Security supplemental. Congress is preparing to move a supplemental Legislative branch appropriations bill to address security issues relating to Congress, Lindsey McPherson and Katherine Tully-McManus report. We have done a ton of work watchdogging the Capitol Police, investigating cybersecurity issues, and delving into Continuity of Congress, and our FY 2021 appropriations recs are online and address these issues. More to come on this from us. In the meantime, security is being heightened at Congress. We are troubled by the USCP Chief’s closed-door recommendation for a permanent security fence, which we believe is both inappropriate for an open government and a distraction from the real causes of the attack of the Capitol, many of which center around major problems at the Capitol Police. (NB: The NYT has the USCP chief’s written testimony at a closed-door proceeding, which is most revealing for what it does not address.)

Inside threat? Comity between Democrats and Republicans has deteriorated even further in light of Republican anti-democratic rejection of the election results, the so-far unwillingness of Republican leadership to discipline radical right Republicans who are tied to the insurrection (some of whom espouse bizarre Qanon conspiracy theories and had previously threatened to physically harm lawmakers), other Republican members defying long standing rules prohibiting firearms on the House floor, and so on. As former Rep. Amash reminded us, “I was once stripped of a committee assignment for voting differently from Paul Ryan on a budget resolution.” It is past time for Republican leadership to put Qanon-believers and white supremacist allies off of congressional committees and out of the party. We will closely watch this week’s meeting between Leader McCarthy and Rep. Marjorie Taylor Greene.

We published a new white paper with Public Citizen entitled Article One: Rebuilding Our Congress that explains how Congress has weakened itself from the inside and the steps it can take to regain its power. Spoiler alert: It starts with Congress investing greater resources to strengthen and modernize its operations while also rebuilding its oversight and power of the purse authorities.

Getting credit? Has your boss had a bill become law but hasn’t gotten credit for it on because it was included as part of another bill? We’re making a list. Email and tell me about it at

What’s due: February 2021 edition. We published our latest article on what reports are due from support offices and agencies. See the graphic below.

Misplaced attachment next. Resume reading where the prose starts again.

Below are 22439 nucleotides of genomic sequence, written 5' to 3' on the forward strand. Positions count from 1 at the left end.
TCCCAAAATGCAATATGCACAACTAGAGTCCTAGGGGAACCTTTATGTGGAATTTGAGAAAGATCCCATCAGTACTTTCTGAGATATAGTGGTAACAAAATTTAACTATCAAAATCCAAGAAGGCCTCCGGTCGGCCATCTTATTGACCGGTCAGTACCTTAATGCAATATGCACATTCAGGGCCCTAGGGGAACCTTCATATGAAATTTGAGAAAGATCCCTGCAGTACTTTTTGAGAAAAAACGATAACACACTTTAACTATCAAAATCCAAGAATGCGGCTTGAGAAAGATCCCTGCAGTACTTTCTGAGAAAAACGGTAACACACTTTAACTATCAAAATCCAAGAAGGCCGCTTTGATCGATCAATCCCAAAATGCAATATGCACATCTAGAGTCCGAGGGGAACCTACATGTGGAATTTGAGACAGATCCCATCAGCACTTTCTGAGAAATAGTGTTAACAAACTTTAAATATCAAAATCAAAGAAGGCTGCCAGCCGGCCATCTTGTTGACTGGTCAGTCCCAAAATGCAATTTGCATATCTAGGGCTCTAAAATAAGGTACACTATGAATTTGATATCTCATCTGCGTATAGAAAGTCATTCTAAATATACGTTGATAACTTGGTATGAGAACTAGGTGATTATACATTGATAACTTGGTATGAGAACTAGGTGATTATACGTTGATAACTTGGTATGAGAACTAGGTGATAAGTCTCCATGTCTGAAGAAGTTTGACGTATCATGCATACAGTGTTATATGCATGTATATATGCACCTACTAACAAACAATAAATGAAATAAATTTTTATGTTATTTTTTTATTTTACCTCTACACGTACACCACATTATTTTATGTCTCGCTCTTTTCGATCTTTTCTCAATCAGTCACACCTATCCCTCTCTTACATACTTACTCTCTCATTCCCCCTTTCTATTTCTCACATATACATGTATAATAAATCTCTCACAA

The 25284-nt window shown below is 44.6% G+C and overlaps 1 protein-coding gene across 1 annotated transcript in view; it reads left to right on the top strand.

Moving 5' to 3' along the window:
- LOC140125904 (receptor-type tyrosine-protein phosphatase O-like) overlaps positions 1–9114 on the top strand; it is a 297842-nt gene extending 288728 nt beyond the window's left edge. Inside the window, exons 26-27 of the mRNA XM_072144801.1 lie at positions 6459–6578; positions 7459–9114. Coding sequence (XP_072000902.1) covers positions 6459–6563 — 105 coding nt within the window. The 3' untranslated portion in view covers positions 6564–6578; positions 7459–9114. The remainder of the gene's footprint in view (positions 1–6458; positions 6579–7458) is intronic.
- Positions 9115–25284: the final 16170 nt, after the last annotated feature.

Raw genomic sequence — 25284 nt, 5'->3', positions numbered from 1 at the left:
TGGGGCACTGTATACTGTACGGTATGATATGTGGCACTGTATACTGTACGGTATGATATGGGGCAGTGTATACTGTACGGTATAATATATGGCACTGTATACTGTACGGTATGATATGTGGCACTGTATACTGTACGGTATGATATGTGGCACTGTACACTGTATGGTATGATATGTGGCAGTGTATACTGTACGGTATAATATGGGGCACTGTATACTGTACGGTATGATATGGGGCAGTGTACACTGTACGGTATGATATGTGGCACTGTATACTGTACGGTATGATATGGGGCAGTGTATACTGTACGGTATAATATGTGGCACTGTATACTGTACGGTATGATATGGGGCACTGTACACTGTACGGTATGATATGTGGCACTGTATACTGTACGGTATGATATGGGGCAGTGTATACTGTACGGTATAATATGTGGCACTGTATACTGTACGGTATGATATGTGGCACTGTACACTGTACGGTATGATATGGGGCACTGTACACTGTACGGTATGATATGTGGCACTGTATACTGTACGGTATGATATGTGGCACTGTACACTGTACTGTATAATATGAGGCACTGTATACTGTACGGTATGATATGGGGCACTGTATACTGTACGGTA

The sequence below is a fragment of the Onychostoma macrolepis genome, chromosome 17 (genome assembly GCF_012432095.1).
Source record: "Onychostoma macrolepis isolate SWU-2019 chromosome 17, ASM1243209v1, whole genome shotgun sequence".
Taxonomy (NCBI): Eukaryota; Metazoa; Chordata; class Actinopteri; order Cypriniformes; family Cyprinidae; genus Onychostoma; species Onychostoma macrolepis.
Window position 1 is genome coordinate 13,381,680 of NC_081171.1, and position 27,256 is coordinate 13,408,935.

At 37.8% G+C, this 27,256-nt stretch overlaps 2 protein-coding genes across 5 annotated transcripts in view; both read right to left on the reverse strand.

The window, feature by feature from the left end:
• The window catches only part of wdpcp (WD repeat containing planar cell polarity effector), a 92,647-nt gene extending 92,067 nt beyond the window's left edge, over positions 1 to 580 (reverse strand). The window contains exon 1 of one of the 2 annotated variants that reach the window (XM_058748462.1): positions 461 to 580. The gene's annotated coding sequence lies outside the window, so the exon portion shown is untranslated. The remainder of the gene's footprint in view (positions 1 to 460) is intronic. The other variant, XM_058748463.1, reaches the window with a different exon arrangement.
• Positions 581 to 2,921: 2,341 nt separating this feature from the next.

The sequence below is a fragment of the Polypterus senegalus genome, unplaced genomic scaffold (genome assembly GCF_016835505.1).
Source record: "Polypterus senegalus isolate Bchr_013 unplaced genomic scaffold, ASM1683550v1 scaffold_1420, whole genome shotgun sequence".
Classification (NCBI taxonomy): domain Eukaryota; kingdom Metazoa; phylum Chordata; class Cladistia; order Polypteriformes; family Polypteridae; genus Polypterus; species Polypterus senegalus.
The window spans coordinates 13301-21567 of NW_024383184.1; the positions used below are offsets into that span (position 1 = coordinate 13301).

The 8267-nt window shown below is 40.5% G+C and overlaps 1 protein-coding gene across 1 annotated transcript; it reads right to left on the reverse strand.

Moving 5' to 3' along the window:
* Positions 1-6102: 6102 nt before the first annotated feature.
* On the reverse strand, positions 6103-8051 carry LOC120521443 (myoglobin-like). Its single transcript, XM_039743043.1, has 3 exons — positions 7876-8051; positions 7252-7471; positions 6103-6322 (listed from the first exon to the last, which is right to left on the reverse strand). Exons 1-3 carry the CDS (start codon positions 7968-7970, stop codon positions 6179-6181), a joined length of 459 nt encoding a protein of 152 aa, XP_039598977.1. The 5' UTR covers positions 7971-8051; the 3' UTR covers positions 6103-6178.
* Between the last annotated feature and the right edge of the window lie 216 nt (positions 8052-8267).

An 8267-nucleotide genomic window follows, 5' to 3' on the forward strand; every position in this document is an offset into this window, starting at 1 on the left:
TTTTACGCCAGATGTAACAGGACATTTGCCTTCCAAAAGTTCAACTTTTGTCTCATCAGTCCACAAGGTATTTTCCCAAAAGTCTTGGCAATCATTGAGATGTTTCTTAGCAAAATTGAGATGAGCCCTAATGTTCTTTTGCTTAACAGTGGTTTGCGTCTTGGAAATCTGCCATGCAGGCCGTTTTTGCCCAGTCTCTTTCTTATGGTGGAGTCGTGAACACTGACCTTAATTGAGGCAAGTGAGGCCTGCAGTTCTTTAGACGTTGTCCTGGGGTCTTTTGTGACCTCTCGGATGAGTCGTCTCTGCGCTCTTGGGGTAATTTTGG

Continue reading “Forecast for February 1, 2021”

Capitol Police Fire Arm Regulations

The Capitol Police Board has regulations governing firearms, explosives, incendiary devices and other dangerous weapons which specify that no person shall carry any firearm inside the chamber or on the floor of either House.

The full regulations can be seen in the following image, which has been transcribed as text at the end of this article.

Continue reading “Capitol Police Fire Arm Regulations”

A Primer on the Capitol Police: What We Know From Two Years of Research

Today armed Trump supporters stormed the U.S. Capitol in an apparent and temporarily successful effort to disrupt the vote to certify the 2020 presidential election results. Members, staff, and journalists were forced to hide throughout the terrifying ordeal and many took to Twitter asking the fundamental questions: Where are the Capitol Police and how could this happen?

The U.S. Capitol Police is the security-force/police-department hybrid tasked with keeping Congress safe and open for business. The little-known department has a budget that exceeds $515 million for FY 2021— constituting almost 10% of Legislative branch funding — and nearly 2,450 employees, around 2,000 of whom are sworn officers. The size of the Capitol Police’s budget can compete with major municipal police forces such as San Antonio’s, which is responsible for a population of 1.5 million, and USCP’s workforce size eclipses that of major city departments like New Orleans and Miami. Notably, their extended jurisdiction covers less than 2 square miles, and there are many other police and security forces in Washington, D.C.

How is the department using those resources to enforce the law and protect the Congress? It is difficult to say because the Capitol Police are infamously opaque. Only in response to significant outside agitation did we obtain any details about their operations. For example, the department started posting weekly arrest summaries in December 2018, following prodding from civil society and congressional overseers. These summaries are among the limited information the department shares publicly — although we have reason to suspect they are not complete, among other shortcomings

Continue reading “A Primer on the Capitol Police: What We Know From Two Years of Research”